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To adapt and automate the medication regimen complexity index (MRCI) within the structure of a commercial medication database in the post-acute home care setting.
In phase 1, medication data from 89 645 electronic health records were abstracted to line up with the components of the MRCI: dosage form, dosing frequency, and additional administrative directions. A committee reviewed output to assign index weights and determine necessary adaptations. In phase 2 we examined the face validity of the modified MRCI through analysis of automatic tabulations and descriptive statistics.
The mean number of medications per patient record was 7.6 (SD 3.8); mean MRCI score was 16.1 (SD 9.0). The number of medications and MRCI were highly associated, but there was a wide range of MRCI scores for each number of medications. Most patients (55%) were taking only oral medications in tablet/capsule form, although 16% had regimens with three or more medications with different routes/forms. The biggest contributor to the MRCI score was dosing frequency (mean 11.9). Over 36% of patients needed to remember two or more special instructions (eg, take on alternate days, dissolve).
Medication complexity can be tabulated through an automated process with some adaptation for local organizational systems. The MRCI provides a more nuanced way of measuring and assessing complexity than a simple medication count.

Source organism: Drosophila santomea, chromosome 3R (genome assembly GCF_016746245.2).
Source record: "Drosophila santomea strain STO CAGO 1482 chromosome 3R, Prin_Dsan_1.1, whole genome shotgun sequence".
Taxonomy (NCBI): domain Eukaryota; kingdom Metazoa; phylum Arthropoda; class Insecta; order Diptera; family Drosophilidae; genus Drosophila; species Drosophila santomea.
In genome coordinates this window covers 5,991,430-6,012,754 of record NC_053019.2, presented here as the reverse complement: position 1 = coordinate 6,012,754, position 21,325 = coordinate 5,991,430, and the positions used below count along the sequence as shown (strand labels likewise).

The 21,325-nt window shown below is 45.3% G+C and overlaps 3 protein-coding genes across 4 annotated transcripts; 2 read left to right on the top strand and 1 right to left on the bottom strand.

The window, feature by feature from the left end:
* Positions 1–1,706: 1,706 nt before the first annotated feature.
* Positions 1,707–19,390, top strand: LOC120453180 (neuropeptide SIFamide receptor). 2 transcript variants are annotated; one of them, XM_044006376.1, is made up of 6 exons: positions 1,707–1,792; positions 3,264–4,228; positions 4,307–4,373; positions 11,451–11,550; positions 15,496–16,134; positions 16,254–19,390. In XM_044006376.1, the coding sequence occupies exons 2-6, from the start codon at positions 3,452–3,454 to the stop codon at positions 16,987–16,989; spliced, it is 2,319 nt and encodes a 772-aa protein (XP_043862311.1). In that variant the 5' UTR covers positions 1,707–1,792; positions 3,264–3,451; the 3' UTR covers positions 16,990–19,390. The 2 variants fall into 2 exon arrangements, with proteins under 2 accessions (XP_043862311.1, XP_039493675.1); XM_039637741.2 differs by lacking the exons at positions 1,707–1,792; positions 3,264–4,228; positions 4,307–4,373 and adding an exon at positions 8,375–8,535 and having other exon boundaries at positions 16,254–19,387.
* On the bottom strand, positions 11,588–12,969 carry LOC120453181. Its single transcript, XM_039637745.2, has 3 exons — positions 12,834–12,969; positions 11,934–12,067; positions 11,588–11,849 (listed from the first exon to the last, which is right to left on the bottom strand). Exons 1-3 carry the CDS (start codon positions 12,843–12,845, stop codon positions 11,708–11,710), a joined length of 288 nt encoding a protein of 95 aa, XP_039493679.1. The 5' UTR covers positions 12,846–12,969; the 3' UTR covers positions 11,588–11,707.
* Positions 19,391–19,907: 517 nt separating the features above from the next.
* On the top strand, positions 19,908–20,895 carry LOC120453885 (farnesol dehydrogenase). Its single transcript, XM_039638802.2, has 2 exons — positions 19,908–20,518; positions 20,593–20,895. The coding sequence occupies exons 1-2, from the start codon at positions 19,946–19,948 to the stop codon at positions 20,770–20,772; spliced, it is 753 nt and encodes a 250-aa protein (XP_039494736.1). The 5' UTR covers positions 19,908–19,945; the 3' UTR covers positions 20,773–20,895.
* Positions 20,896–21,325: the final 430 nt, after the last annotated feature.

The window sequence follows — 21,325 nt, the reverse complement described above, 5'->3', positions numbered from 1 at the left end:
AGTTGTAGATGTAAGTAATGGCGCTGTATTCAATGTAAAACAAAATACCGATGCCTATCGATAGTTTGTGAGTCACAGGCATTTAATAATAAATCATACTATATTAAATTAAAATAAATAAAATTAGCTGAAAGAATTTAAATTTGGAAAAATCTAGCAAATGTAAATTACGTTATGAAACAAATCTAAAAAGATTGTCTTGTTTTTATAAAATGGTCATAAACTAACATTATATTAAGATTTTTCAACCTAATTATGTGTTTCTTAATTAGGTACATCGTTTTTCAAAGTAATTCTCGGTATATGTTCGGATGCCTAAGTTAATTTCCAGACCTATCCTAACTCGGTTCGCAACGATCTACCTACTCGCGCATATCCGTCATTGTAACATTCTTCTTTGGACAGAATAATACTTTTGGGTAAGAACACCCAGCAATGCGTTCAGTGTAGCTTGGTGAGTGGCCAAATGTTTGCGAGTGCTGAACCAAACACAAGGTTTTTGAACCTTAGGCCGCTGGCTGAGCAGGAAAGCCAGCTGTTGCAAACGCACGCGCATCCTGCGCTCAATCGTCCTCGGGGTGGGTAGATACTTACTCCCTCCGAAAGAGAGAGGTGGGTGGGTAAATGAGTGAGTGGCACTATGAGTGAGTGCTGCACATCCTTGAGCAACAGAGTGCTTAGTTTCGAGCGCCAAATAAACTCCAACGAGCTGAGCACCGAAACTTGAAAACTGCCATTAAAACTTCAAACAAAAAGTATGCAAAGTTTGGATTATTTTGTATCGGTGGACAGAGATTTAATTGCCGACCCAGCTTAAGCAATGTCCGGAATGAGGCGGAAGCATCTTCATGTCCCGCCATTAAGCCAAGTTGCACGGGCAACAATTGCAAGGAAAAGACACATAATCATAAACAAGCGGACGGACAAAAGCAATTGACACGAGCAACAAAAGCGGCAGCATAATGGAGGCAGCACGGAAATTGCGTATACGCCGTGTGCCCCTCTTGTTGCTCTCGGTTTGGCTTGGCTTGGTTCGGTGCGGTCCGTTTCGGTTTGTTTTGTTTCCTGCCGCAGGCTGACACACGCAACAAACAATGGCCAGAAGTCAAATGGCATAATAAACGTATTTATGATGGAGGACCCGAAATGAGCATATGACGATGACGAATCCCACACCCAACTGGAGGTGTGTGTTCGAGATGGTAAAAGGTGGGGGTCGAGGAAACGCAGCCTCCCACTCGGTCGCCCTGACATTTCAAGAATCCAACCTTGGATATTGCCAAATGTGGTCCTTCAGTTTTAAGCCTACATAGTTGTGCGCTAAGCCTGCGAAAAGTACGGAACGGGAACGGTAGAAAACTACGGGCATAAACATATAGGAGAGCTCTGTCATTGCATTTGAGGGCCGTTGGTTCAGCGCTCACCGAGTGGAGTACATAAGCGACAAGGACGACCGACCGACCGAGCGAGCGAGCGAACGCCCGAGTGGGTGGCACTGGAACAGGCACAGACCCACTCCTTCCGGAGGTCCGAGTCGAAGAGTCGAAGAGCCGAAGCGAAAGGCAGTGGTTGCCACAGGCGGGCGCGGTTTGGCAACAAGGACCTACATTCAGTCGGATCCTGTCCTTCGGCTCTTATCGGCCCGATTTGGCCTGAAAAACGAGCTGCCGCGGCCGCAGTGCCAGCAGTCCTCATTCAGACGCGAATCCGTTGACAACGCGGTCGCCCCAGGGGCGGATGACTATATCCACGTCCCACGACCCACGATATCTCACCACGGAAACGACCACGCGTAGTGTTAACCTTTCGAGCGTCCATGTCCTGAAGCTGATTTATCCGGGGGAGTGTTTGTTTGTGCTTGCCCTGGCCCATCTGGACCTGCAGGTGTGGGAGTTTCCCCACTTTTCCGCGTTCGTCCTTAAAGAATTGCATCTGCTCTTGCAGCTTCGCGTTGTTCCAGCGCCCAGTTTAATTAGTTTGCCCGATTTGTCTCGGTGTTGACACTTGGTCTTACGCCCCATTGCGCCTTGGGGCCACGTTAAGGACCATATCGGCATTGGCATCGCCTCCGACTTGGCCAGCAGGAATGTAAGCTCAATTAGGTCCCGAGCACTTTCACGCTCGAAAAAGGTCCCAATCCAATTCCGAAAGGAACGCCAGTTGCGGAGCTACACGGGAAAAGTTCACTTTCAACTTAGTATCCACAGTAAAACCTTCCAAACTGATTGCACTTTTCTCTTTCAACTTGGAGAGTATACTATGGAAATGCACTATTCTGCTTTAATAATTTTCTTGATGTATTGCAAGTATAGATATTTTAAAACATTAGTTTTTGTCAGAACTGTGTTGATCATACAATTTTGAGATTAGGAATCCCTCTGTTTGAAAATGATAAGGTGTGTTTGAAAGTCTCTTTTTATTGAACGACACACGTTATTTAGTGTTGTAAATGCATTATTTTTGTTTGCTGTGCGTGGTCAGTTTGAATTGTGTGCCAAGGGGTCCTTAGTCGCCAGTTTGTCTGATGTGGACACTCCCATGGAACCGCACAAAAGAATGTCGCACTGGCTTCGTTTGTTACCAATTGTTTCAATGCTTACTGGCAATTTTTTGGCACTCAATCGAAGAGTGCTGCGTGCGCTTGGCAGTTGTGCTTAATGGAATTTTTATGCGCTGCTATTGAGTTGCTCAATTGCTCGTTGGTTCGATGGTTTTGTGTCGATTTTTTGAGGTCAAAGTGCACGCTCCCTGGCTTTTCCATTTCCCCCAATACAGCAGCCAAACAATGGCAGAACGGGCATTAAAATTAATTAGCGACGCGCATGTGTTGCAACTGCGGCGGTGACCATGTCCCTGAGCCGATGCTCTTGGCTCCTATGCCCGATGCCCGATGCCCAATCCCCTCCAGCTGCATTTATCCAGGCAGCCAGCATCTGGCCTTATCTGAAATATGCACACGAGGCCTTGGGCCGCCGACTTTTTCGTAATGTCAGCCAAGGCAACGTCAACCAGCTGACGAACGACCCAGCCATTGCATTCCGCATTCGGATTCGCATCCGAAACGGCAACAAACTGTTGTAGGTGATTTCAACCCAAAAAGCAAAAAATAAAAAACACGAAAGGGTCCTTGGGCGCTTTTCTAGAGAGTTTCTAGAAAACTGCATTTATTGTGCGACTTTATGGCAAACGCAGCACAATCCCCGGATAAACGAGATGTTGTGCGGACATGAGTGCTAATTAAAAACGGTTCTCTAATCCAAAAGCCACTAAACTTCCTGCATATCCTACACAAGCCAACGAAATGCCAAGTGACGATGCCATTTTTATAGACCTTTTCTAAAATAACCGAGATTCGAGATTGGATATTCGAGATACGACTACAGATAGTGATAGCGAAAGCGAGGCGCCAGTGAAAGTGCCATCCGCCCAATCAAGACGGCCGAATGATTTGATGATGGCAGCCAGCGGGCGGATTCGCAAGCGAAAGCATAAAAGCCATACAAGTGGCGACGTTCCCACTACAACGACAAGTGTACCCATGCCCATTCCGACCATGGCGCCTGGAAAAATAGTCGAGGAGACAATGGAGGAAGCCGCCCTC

An automated MRCI may help to identify patients who are at higher risk of adverse events, and could potentially be used in research and clinical decision support to improve medication management and patient outcomes.
Poor adherence to recommended medication treatment plans has been linked to adverse consequences for patients and higher costs.1 Missing doses, not taking medications at the correct time or not following the correct administration instructions can result in the patient receiving a suboptimal clinical outcome. Lack of adherence to medication has been estimated to cause at least 10% of hospital admissions in the USA.2 The World Health Organization suggests that improving adherence would result in more health benefits than by developing new medical treatments.3
Multiple studies have identified a link between management complexity of a medication regimen and non-adherence.4–6 A higher number of medications and complicated schedules or special instructions (eg, time of day, food interactions) can all contribute to greater patient difficulty or interest in following treatment recommendations. Complexity is one of the main root causes of patients’ non-adherence. Simplification of complexity and/or greater attention to managing complexity are potentially remedial factors for poor adherence. However, before remedial action can be taken, patients with complex management regimens must be identified.
In 2004, George and colleagues7 developed a medication regimen complexity index (MRCI), a tool for quantifying multiple features of drug regimen complexity. The MRCI was built on the concepts and factors developed for the medication complexity index8 by assigning weights to dosage forms, dosing frequencies and additional instructions. The aim was to create a reliable tool to quantify regimen management complexity using information found in patient charts and prescriptions for research and practice applications.7
To validate the MRCI, George and colleagues7 reviewed 134 charts of patients using the paper-based method. The interest in the MRCI is evident in efforts made to translate the tool into other languages, the additional validation efforts as well as in a number of other studies that have incorporated the use of the tool in recent years.4 9–13 The investigators of these initiatives have continued to code the MRCI manually.